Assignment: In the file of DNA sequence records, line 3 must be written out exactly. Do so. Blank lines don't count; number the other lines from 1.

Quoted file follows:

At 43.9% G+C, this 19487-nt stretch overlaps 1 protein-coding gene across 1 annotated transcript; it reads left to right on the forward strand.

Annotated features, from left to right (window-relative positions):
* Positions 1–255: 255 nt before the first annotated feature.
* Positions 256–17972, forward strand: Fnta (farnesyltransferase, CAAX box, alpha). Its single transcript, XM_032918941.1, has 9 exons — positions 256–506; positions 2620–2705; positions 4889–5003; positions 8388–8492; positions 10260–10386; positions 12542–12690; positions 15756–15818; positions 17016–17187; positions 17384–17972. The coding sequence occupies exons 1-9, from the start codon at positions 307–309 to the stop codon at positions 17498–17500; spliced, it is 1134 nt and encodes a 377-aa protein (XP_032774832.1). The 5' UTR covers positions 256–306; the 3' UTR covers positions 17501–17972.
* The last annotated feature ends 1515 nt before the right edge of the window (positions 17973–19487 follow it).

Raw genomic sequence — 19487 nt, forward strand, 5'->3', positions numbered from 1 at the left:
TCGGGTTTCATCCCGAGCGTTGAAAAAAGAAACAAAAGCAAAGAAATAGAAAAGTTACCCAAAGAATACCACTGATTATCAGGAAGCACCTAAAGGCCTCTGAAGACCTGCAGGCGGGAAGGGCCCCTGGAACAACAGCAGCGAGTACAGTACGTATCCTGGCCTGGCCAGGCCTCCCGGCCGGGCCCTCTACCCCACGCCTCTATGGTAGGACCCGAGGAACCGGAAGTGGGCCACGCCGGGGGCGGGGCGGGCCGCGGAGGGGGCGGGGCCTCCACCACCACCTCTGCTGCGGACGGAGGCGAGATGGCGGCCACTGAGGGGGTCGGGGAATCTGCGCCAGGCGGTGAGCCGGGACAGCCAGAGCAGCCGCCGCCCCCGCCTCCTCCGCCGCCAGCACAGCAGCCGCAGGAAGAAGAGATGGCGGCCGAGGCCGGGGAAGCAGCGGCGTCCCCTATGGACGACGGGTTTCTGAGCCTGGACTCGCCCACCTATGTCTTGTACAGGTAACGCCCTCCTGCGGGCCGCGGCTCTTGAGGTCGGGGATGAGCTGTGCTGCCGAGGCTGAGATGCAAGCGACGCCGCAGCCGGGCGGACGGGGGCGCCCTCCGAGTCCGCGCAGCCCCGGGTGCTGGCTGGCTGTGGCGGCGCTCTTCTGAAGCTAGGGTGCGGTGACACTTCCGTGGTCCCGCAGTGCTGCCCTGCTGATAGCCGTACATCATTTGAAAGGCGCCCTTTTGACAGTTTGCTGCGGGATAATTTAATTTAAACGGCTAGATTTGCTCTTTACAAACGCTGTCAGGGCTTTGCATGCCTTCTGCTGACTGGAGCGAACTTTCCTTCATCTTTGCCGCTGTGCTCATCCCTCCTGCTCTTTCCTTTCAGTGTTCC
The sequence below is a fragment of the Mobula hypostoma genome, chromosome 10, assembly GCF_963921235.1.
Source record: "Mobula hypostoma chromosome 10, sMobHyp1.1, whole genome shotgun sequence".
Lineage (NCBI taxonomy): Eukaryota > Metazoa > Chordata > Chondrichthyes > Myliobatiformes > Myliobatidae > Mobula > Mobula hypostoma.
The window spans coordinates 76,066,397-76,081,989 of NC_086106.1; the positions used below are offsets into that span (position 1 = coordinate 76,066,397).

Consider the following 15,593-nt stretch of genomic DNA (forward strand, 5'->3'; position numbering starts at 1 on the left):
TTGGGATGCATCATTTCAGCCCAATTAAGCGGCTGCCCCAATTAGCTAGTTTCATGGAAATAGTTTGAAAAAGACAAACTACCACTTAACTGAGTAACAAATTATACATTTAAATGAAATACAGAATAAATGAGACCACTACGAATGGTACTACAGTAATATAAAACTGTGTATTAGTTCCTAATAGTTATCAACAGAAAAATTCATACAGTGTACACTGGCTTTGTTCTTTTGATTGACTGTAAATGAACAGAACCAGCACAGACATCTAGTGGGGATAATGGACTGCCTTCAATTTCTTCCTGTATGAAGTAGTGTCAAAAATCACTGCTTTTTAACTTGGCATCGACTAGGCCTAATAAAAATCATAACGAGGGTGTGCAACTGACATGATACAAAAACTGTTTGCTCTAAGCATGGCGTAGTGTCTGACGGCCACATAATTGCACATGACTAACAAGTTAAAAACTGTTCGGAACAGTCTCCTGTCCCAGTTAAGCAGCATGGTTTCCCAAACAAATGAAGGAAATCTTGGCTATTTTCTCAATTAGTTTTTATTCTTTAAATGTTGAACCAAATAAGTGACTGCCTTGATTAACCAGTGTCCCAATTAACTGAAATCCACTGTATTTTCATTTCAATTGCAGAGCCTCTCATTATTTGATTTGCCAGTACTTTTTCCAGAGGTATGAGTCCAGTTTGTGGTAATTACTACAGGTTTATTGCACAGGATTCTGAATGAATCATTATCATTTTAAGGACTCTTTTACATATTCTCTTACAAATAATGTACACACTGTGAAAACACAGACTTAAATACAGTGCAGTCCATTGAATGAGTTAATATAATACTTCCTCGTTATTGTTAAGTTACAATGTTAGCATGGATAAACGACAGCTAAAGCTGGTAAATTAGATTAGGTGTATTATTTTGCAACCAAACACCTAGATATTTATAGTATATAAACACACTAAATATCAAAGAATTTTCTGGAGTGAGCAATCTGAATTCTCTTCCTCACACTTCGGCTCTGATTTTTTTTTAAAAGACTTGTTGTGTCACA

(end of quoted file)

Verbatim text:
* Positions 1–255: 255 nt before the first annotated feature.